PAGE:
Addis Ababa


  • Ethiopia
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Wubanchi Tesso

Addis Ababa is the capital of Ethiopia and hosts two important international organizations: the African Union and the United Nations Economic Commission for Africa. The city is sometimes known as the ‘political capital of Africa’.

Addis Ababa’s City Administration carries out green development activities in vacant green areas to create appealing and people-centered natural spaces. The Administration’s goal is to increase the city’s green area per capita (especially through public parks and river buffer zones) and to mitigate climate change.

Addis Ababa is helping to lead the “Greening Ethiopia” initiative to plant Billions of trees nationwide. In the city alone, the mayor and Addis Ababa Urban beatification and green development bureau set ambitious goal to plant 25 million trees over 5 years period. The tree planting initiative involves residents, governmental and non-governmental institutions, business, donor community, embassies and regional as well as international organizations.

Cities4Forests and WRI Africa work with the city to support the efficient and effective regreening and reforestation in Addis Ababa through establishing a “community of practice” to share expertise on tree planting, tree management, and tree monitoring best practices and build the capacity of the network of stakeholders involved in tree planting across the city, including city agencies, civil-society organizations, local communities, international NGOs, and private companies. C4F in collaboration with the city of Addis Ababa also established Addis Ababa tree planting and mentoring youth and volunteers’ network to encourage collaborative effort between dedicated local volunteers, environmental clubs, associations, local NGO, and the city. As part of Cities4Forests, Addis Ababa hopes to collaborate with and learn from other cities in the network.

“Forests are the lungs of our city. We depend on them for clean air, and they play an important role in our plan for a greener Addis.”

Takele Uma Banti

Former Mayor of Addis Ababa


The City Administration is interested in using urban trees and forests to provide multiple health benefits for the residents of Addis Ababa, to improve water resources, to combat climate change, and to protect biodiversity. The city seeks to use trees and other green infrastructure to reduce air pollution, regulate the city’s temperature, and to support human health. The city is also interested in exploring how green areas can increase rainfall for urban farming projects, thus supporting people employed in urban agriculture.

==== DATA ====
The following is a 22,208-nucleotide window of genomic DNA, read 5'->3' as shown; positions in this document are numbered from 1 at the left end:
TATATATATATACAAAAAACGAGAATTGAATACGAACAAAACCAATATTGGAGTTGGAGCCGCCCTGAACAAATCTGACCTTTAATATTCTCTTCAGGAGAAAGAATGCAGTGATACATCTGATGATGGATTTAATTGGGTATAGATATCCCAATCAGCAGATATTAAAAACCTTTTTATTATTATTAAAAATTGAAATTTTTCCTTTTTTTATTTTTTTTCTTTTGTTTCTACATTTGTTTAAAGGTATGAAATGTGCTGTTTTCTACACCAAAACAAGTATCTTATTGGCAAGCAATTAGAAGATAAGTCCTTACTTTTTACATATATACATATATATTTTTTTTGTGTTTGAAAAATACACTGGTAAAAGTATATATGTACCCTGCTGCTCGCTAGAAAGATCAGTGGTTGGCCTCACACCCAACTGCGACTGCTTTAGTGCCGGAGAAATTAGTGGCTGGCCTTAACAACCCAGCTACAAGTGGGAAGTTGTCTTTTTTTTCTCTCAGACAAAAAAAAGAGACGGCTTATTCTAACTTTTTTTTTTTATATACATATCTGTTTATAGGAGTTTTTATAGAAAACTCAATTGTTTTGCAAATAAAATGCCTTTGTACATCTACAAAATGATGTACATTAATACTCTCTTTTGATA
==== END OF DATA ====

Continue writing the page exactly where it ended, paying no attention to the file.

The City Administration is exploring how trees in the city’s nearby watershed areas can cleanse the city’s air and help provide clean drinking water. It is also interested in how nearby forests may reduce flooding, protect soil, provide shade, generate job opportunities, and offer the residents of Addis Ababa an escape from busy urban life.


At a national level, Ethiopia has committed to restoring 15 million hectares of degraded and deforested land by 2025, equivalent to 1/6 of the country’s total land area. Cities4Forests founding partner World Resources Institute is working with Ethiopia’s national government to create and implement the Tree-Based Landscape Restoration Atlas of Ethiopia to analyze how forest restoration could affect water security. Therefore, Cities4Forests provides an opportunity to connect Addis Ababa to efforts across the world.


An Immigrant Tree That Put Down Roots

At the end of the nineteenth century, Emperor Menelik II introduced eucalyptus plantations from Australia to Ethiopia’s new capital, Addis Ababa, as a response to deforestation around the rapidly expanding city. Today eucalyptus can be found throughout Ethiopia.  It is used as a raw material in construction, composite products, and as fuel. The great advantage of this tree is that it grows fast, requires minimal care, and is resistant to environmental stress and diseases. However, there are widespread concerns about its impact on native vegetation, soil erosion, and water scarcity. Nonetheless, the eucalyptus plantations reduce the pressure on the country’s natural forests and contribute substantially to Ethiopian households: on average, at least 26% of total family income came from eucalyptus plantations. Better education and forestry practices are needed to rebalance the development of eucalyptus plantations with native trees. The eucalyptus has significantly contributed to Ethiopia’s development; eradication is not a solution.

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